With the end of Armory Arts Week in New York (Feb. 28-March 6th), we thought it would be a good time to follow-up on our blog last year about the future of international art fairs by examining the rising importance of New York as a hub for such fairs.
As explained in Video #6 in our Know2collect library, while a handful of art fairs existed as long ago as the 15th century, we are now witnessing an exponential growth in their popularity with more than 200 being held in this century around the globe annually.
In New York, the art fair season is kicked off every March with two major international fairs known as “The Art Show” at the Park Avenue Armory and the “Armory Show” at Piers 92 & 94. Sponsored by the Art Dealer’s Association of America and in its 28th year, the former features works ranging from Old Masters to Contemporary from 70 member American galleries and the latter, founded in 1994, features modern and contemporary art from over 200 galleries around the globe. Significant satellite fairs have also sprung up during Armory Arts Week such as Independent New York, Pulse New York, and Spring/Break Art Show. And, in May each year, NYC again sizzles with even more major annual art fairs, including NADA (New Art Dealer’s Alliance) (May 14-17) and Frieze (May 5-8).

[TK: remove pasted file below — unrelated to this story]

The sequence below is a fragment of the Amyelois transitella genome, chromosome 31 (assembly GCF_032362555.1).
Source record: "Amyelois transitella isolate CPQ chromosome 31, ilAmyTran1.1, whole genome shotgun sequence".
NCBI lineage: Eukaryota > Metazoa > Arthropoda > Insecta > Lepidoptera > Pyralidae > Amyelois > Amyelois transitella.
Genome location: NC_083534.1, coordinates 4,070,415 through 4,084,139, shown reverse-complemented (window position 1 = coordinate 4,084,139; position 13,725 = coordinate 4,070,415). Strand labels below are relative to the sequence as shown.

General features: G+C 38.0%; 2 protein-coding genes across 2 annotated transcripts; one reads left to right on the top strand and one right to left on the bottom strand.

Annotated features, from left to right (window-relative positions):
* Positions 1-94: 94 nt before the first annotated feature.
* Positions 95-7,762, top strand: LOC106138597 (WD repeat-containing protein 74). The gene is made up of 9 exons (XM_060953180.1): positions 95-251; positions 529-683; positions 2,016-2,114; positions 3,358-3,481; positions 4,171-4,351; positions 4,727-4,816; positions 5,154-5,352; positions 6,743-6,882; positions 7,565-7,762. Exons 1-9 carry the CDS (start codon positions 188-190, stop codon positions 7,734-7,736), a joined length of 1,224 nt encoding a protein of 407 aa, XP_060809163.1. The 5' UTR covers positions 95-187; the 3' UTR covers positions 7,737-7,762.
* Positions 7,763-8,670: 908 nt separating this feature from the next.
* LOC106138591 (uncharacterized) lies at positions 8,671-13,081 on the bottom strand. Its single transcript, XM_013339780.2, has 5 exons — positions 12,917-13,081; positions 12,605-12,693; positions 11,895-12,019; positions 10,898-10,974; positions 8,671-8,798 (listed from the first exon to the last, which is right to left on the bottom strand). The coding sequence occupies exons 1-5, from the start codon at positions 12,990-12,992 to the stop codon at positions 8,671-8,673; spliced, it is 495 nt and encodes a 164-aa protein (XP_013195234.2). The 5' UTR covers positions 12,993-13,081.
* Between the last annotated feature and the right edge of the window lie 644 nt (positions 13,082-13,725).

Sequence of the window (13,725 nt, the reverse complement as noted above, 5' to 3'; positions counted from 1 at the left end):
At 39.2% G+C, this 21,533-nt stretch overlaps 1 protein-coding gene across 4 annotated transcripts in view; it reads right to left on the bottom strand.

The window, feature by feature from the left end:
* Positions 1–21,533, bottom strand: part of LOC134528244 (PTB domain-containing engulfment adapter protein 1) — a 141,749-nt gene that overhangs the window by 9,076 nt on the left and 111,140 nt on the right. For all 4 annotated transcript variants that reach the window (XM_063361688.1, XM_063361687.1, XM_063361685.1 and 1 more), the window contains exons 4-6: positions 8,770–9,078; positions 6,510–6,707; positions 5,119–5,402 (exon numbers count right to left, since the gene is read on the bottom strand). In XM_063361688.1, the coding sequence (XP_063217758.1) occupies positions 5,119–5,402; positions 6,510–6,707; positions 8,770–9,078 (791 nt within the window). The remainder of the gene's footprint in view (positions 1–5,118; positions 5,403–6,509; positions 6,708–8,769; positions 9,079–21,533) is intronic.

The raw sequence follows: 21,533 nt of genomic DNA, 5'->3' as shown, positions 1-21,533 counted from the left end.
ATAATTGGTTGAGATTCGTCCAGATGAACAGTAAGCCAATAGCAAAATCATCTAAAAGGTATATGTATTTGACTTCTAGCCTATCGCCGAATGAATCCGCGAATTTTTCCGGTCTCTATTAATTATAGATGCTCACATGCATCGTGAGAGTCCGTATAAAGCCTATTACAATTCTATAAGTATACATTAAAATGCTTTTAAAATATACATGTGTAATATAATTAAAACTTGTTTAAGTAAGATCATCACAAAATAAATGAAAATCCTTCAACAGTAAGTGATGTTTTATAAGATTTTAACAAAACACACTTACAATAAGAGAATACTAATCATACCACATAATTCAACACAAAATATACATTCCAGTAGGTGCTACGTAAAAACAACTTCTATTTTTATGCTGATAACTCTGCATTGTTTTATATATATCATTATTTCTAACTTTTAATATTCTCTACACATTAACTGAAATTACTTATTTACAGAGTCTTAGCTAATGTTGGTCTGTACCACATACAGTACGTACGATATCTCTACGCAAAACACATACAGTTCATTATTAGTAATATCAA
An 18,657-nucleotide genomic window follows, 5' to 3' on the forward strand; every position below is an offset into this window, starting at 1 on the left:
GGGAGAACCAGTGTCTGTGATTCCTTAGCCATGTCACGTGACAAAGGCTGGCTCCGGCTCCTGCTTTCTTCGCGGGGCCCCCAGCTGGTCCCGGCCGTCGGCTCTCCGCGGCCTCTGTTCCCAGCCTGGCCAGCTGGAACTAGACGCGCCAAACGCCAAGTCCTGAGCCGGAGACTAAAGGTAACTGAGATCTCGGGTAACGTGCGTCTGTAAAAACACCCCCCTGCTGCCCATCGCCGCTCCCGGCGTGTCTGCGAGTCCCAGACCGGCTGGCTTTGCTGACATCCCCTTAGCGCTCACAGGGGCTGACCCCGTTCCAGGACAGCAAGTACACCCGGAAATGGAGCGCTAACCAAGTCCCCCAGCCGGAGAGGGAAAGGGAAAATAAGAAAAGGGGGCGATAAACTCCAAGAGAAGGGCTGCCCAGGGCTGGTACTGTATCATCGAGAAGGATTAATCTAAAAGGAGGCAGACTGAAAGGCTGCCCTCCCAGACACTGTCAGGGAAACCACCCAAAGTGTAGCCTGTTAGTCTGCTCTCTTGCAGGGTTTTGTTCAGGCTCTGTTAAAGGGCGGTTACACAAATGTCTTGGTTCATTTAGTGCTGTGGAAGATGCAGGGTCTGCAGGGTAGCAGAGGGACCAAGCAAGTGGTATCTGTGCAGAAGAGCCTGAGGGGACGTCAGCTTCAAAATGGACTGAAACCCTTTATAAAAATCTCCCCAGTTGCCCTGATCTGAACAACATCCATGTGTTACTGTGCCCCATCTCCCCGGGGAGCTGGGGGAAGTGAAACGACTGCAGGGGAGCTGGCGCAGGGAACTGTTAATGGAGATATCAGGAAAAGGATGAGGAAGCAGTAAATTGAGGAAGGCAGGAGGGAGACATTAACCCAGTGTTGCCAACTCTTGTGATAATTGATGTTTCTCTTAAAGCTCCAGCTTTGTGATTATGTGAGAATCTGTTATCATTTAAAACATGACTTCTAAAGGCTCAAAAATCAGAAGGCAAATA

And while it is not surprising that the Big Apple has been and continues to be a mecca for globe-trotting art enthusiasts, what is interesting is that the success of such fairs have prompted other important international art fairs abroad to expand their fairs by adding NY as an additional location.
As reported by Brian Boucher of artnet news, TEFAF (The European Fine Arts Fair), one of the oldest international art fairs has announced that it is coming to NYC. Following the lead of other prestigious international fairs like Frieze London which opened 2 new Frieze fairs (Frieze Masters and Frieze NY) in NYC in 2012, TEFAF will no longer be limited to its annual March fair in Maastricht, Netherlands, but will add two new fairs in NYC: October, 2016 (featuring antiquities to the 20th century) and Spring of 2017 (modern and contemporary art).
According to Boucher, while such plans for expansion carry inherent risks, it may be that the competitive global market is now compelling art fairs to have more convenient locations that are regional and closer to buyers. Indeed, this development mirrors the phenomenon being observed with mega galleries like Gagosian, Pace and Hauser & Wirth which we also covered in Video #5 and which Boucher points out are opening more and more international locations.
Time will tell whether the proliferation of even more international art fairs will dilute the quality and focus of such fairs and whether the collector will really be better served.
Shannon Robinson is the curator and chairperson of the national biennial exhibitions Windows to the Divine (Nov. 17-Dec. 13, 2016) and the national symposiums sponsored by Collectors for Connoisseurship (Nov. 2015 at Denver Art Museum and Oct. 2017). More about Shannon…